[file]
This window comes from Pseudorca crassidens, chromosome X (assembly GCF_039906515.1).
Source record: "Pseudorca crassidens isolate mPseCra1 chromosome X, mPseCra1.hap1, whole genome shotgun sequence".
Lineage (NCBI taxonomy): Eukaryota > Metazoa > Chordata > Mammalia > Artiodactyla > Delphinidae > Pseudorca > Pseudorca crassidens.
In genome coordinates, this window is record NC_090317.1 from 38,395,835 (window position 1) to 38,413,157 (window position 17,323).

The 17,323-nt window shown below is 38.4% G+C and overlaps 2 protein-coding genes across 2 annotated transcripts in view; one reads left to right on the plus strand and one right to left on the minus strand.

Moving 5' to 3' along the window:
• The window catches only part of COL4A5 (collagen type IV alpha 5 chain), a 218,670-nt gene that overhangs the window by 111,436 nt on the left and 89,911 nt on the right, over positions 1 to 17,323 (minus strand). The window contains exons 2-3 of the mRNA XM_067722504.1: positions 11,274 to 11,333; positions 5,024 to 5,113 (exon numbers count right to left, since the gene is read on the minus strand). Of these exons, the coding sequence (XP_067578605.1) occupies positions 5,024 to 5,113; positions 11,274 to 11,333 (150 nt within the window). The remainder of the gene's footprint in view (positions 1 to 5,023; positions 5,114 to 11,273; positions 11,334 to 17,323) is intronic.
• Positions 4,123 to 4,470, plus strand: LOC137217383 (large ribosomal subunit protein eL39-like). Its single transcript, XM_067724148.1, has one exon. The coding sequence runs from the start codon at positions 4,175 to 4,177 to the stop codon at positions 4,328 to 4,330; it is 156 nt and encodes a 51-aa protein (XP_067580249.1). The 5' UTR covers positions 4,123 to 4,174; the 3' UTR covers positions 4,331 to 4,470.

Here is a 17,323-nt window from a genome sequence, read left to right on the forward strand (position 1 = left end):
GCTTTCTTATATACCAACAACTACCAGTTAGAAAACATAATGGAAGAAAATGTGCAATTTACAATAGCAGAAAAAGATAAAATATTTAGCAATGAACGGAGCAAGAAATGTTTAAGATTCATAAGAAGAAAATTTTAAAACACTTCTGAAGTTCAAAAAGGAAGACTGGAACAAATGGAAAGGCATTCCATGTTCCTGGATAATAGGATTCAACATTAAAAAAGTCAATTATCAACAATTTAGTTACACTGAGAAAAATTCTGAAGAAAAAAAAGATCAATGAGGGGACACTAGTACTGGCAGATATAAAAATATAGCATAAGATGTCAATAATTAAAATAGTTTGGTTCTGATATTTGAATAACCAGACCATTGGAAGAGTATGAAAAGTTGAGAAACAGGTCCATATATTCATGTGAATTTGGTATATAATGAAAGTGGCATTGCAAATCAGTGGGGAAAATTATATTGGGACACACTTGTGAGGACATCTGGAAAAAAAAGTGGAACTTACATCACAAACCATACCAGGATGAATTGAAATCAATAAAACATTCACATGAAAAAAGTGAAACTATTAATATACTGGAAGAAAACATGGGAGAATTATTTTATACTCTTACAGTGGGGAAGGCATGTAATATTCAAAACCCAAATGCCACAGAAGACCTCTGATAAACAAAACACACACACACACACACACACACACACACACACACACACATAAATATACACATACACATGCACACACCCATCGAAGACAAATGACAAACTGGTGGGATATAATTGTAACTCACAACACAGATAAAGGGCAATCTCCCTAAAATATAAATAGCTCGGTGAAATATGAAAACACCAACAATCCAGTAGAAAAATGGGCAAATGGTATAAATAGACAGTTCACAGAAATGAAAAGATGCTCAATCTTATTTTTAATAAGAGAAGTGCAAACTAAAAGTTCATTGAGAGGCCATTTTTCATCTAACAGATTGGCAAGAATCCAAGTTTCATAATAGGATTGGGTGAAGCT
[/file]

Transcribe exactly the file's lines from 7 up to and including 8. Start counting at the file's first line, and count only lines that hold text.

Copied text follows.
• The window catches only part of COL4A5 (collagen type IV alpha 5 chain), a 218,670-nt gene that overhangs the window by 111,436 nt on the left and 89,911 nt on the right, over positions 1 to 17,323 (minus strand). The window contains exons 2-3 of the mRNA XM_067722504.1: positions 11,274 to 11,333; positions 5,024 to 5,113 (exon numbers count right to left, since the gene is read on the minus strand). Of these exons, the coding sequence (XP_067578605.1) occupies positions 5,024 to 5,113; positions 11,274 to 11,333 (150 nt within the window). The remainder of the gene's footprint in view (positions 1 to 5,023; positions 5,114 to 11,273; positions 11,334 to 17,323) is intronic.
• Positions 4,123 to 4,470, plus strand: LOC137217383 (large ribosomal subunit protein eL39-like). Its single transcript, XM_067724148.1, has one exon. The coding sequence runs from the start codon at positions 4,175 to 4,177 to the stop codon at positions 4,328 to 4,330; it is 156 nt and encodes a 51-aa protein (XP_067580249.1). The 5' UTR covers positions 4,123 to 4,174; the 3' UTR covers positions 4,331 to 4,470.